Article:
Proposed law in China would extend consumer protections to Bitcoin, viritual goods

A new law proposed in China would extend consumer protections usually associated with physical assets to virtual properties, including Bitcoin for the first time.

The draft law, a proposed new Civil Code General Provision, is said to have been created to keep up with a changing global economic landscape and would treat Bitcoin and other cryptocurrencies, online gaming tokens and general data-based information almost on par with physical and financial assets, thereby bringing them under the purview of Civil rights that are applicable to property in general, NewsBTC reported.

To date digital currencies have no legal status in China, and are often exploited by scammers, such is in the case of the MMM Bitcoin scam which is rampant in the country; if the proposed legal changes were adopted owners of Bitcoin, other cryptocurrencies, and virtual properties would be eligible for legal protection from fraud and theft, including cases of Bitcoin theft being treated in a similar way to personal stolen data.

The proposed changes to the law would update a Chinese constitutional amendment in 2004 that introduced Civil laws governing individual rights to personal property, including lawful income, housing, savings, household items, books, reference materials, trees, and livestock.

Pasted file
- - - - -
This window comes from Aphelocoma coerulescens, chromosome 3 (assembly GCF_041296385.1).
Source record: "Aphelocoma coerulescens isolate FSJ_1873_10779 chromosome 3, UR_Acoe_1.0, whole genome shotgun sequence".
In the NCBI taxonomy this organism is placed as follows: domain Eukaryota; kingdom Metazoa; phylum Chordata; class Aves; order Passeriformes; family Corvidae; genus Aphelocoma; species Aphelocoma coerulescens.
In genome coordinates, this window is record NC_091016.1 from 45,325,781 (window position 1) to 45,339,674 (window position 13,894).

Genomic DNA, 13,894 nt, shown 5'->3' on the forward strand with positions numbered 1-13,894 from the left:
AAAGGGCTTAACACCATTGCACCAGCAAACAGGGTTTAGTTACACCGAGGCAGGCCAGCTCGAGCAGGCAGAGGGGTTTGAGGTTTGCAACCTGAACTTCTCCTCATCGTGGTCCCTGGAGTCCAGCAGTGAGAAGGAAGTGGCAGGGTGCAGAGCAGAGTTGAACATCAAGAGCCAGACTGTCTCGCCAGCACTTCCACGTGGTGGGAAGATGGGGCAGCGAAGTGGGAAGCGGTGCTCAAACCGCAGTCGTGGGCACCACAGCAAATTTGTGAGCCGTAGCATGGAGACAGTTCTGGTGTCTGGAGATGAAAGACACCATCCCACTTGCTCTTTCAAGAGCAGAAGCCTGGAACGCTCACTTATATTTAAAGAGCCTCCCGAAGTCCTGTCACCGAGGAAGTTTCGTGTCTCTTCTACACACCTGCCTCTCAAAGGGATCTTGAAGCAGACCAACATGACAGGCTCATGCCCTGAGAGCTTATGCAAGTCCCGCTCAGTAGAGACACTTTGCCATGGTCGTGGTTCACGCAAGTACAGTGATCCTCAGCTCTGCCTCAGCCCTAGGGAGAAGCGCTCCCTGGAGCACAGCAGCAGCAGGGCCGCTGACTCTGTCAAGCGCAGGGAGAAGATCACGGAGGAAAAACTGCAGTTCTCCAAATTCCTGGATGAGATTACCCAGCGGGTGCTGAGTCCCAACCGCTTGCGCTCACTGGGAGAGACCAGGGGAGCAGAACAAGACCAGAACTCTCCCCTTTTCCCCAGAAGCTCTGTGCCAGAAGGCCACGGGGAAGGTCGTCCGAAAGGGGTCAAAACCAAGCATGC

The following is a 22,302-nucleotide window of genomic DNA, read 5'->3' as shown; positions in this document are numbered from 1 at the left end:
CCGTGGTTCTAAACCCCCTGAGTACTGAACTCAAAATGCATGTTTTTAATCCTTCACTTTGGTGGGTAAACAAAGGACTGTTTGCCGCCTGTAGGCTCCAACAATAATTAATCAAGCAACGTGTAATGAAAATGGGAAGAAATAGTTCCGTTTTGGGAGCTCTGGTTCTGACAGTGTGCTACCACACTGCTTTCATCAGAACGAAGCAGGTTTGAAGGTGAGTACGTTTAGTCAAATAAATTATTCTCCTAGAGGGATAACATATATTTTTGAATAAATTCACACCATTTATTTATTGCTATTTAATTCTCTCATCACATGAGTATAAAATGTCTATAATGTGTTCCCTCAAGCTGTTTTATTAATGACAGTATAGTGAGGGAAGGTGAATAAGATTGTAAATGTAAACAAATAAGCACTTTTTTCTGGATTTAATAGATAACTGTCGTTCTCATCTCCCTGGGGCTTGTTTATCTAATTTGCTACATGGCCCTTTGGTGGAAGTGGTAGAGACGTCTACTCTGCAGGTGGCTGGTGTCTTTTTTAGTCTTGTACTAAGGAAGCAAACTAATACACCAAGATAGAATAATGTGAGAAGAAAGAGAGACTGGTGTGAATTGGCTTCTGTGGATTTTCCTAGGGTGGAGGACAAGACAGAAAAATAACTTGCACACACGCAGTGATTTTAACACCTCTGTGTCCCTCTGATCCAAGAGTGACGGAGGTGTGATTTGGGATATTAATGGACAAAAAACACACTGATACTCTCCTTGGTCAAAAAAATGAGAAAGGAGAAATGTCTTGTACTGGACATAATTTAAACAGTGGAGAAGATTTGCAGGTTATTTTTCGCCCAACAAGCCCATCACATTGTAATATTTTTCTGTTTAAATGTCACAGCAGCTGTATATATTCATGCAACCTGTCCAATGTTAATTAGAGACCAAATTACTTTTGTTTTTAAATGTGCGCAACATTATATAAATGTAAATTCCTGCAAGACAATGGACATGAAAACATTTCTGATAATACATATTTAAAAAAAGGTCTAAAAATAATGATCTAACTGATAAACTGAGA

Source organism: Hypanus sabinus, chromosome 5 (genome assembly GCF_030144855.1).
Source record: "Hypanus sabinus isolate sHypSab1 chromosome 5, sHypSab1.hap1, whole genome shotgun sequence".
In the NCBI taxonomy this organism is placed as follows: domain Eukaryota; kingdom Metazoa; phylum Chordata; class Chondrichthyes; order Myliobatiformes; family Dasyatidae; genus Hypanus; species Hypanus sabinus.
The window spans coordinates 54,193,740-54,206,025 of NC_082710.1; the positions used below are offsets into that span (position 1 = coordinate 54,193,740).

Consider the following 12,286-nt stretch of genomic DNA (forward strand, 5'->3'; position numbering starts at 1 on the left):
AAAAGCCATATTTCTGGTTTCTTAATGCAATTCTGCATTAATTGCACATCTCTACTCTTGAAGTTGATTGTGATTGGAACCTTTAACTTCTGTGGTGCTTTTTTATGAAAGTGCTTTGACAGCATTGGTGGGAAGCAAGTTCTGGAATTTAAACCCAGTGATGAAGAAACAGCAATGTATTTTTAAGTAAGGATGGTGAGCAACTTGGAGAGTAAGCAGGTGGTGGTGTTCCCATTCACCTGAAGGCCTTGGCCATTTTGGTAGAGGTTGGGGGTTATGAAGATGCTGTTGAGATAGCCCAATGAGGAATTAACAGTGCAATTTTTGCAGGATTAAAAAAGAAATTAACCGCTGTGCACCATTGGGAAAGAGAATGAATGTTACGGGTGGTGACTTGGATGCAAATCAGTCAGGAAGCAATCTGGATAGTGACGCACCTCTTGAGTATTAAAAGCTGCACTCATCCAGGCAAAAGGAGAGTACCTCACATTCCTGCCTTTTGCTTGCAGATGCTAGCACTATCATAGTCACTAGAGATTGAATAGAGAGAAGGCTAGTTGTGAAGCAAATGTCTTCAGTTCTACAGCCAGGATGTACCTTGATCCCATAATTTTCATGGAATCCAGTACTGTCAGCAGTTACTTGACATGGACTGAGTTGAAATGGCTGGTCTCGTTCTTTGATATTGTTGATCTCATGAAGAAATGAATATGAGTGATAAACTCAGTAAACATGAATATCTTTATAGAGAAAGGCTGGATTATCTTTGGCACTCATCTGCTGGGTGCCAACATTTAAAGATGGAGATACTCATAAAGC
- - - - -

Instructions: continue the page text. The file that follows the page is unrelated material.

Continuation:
Great news

China has been a mixed bag when it comes to Bitcoin; while Bitcoin remains popular in the country by volume of trade, authorities haven’t always been so welcoming towards it, having at various times attempted to crack down on, or control the currency, including withdrawing access to banking services with the Bank of China in 2014 which we headlined at the time as “is this the end of Bitcoin in China?,”and prior to that rumors that the Government would ban all third parties from dealing with Bitcoin exchanges, in effect crippling Bitcoin in the Middle Kingdom.

What a difference a few years makes and it’s great news that Chinese regulators have not only recognized the growing global importance of Bitcoin trade but are willing to extend consumer protection laws to the sector as well.

If you’re trading Bitcoin and looking for market signals, if this law passes there’s a good chance that demand for Bitcoin in China will rise, subsequently driving up the price.

Image credit: Pixabay/Public Domain
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Duncan Riley

Duncan Riley

Duncan Riley is a senior writer at SiliconANGLE covering Startups, Bitcoin, and the Internet of Things.

Duncan is a co-founder of VC funded media company B5Media and founder of news site The Inquisitr, and was a senior writer at TechCrunch in its earlier days.

Tips? Press releases? Intersting startup? email: duncan@nichenet.com.au or contact Duncan on Twitter @duncanriley

Duncan Riley

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